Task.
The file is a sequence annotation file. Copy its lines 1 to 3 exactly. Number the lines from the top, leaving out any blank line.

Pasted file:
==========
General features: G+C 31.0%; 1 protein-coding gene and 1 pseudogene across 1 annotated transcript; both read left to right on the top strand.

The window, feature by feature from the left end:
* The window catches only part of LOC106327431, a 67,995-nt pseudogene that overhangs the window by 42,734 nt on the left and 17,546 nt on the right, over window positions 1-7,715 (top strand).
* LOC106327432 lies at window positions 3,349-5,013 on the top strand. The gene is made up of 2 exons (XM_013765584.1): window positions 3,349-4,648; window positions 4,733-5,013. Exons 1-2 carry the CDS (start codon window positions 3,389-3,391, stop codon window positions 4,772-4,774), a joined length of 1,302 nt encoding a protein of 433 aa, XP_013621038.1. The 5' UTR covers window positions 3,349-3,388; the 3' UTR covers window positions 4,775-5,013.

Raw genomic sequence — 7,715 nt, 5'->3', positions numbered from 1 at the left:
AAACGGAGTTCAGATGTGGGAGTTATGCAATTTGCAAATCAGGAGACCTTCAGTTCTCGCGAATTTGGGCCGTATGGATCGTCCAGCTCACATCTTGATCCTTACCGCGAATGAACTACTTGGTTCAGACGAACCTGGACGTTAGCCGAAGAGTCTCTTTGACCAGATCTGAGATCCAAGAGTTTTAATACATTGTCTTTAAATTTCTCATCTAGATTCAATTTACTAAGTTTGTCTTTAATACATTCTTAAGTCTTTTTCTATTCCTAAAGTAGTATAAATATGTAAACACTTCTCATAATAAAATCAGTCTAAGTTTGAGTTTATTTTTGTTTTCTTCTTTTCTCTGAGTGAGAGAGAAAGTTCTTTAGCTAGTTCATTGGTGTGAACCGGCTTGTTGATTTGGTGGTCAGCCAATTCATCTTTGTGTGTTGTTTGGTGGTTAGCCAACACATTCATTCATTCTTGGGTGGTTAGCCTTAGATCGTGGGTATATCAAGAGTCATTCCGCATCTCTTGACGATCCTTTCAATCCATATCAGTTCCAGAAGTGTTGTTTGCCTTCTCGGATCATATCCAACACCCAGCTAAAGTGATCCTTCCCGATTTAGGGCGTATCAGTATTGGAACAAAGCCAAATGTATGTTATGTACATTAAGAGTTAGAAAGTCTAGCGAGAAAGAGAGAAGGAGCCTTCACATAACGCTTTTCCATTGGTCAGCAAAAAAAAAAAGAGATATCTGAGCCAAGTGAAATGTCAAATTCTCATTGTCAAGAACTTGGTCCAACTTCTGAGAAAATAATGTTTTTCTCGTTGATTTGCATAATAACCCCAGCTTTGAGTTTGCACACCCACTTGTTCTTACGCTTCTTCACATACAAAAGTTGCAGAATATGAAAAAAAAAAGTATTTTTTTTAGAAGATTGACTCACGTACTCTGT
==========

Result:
General features: G+C 31.0%; 1 protein-coding gene and 1 pseudogene across 1 annotated transcript; both read left to right on the top strand.

The window, feature by feature from the left end:
* The window catches only part of LOC106327431, a 67,995-nt pseudogene that overhangs the window by 42,734 nt on the left and 17,546 nt on the right, over window positions 1-7,715 (top strand).